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Hi duration/low lift vs. low duration/high lift cam in turbocharged ICE

Hi duration/low lift vs. low duration/high lift cam in turbocharged ICE

Hi duration/low lift vs. low duration/high lift cam in turbocharged ICE

There are numerous and often confusing postings throughout the internet on this subject. Not too many on turbo engines/camshafts, though.

Let's assume, we have two identical 4 cyl 16V, DHOC engines, boost onset at 3,500rpm, same SLA values and the only difference is in intake camshafts. Both have the same identical exhaust cams.
One engine has a moderately hi duration and 0.380" lift, and the other has smaller(12°)duration with 0.410" lift.

What would be the difference in power/torque extracted and their distribution in 0-7500rpm range?

Mater artium necessitas

RE: Hi duration/low lift vs. low duration/high lift cam in turbocharged ICE

Look into something called a Miller Cycle engine. Using late closing of the inlet valve allows the turbocharger to do part of the compression. In conjunction with intercooler it has greatly booster the specific output of engines. Most new diesel engines I know of are running some form of the Miller Cycle.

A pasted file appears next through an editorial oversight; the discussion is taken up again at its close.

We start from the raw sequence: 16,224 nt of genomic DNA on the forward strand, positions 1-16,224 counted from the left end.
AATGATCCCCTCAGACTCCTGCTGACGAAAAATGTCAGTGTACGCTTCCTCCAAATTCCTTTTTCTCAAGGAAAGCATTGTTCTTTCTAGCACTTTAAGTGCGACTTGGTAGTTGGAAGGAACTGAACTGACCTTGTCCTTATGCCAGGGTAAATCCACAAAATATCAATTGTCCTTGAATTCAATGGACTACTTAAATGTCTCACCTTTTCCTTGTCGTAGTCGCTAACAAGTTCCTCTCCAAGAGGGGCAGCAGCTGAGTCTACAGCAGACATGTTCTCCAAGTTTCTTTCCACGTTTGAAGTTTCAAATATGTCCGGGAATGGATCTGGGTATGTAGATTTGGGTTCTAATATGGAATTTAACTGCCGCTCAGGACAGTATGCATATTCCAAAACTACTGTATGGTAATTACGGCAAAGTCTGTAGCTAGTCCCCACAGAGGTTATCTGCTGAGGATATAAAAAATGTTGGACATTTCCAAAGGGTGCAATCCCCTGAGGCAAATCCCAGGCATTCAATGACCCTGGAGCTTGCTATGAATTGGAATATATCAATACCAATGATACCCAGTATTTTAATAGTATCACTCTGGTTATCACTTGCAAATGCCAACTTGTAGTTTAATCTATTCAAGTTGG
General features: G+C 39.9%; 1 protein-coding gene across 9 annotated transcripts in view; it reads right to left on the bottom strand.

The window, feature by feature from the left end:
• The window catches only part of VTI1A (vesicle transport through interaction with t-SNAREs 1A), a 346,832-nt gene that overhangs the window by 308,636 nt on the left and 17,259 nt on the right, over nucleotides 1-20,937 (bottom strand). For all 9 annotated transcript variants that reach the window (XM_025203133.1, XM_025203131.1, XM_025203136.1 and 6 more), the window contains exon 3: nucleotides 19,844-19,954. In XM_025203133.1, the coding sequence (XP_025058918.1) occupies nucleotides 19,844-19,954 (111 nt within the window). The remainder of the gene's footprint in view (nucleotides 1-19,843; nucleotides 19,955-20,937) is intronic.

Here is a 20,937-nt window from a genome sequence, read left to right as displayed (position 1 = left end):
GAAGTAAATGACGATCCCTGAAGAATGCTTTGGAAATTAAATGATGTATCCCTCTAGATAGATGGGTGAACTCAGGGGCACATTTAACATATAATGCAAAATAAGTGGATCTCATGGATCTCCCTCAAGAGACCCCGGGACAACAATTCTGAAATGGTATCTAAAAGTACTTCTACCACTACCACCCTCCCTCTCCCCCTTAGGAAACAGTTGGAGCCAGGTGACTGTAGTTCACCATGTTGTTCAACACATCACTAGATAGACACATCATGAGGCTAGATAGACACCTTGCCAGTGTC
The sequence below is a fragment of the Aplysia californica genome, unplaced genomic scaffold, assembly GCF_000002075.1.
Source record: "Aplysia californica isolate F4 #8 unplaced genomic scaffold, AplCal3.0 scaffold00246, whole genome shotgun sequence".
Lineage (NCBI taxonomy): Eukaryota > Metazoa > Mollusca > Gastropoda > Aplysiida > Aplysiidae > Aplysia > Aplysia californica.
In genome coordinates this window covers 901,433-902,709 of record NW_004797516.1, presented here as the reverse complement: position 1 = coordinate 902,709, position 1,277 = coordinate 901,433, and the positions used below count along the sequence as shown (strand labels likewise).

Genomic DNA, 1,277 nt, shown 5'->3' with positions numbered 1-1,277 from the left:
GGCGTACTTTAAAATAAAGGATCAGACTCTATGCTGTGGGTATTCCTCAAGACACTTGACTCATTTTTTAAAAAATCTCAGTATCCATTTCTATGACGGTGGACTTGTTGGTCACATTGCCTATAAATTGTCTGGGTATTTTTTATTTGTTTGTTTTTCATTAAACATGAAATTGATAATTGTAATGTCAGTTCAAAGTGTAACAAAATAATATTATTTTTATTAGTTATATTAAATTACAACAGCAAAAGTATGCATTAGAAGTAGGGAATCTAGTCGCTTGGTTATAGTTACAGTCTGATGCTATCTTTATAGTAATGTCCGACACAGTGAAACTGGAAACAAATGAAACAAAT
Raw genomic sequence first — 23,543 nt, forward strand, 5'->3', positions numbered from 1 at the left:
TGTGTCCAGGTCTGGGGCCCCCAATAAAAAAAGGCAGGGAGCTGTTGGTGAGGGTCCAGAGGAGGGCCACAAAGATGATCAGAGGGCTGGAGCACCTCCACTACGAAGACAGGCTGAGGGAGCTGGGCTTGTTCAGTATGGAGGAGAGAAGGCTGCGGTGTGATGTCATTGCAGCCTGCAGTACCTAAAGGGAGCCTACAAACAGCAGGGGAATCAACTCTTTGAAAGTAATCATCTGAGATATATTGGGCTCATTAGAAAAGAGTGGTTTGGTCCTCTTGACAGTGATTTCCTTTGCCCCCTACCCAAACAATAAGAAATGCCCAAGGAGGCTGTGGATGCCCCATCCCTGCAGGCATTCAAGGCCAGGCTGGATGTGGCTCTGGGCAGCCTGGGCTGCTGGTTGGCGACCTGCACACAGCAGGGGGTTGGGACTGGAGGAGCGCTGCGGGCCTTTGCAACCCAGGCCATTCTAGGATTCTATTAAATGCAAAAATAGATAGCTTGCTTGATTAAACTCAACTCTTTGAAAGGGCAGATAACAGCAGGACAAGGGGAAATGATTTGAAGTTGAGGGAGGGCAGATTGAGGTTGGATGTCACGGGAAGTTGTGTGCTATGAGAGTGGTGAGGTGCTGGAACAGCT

RE: Hi duration/low lift vs. low duration/high lift cam in turbocharged ICE

The low duration alternative is usually favored in turbo engines since high rpm are usually not necessary to achieve the target power. The shorter duration usually results in a wider power band, earlier boost and better driveability. The lower rpm peak permits more-aggressive valve acceleration hence the high lift, low duration profile.

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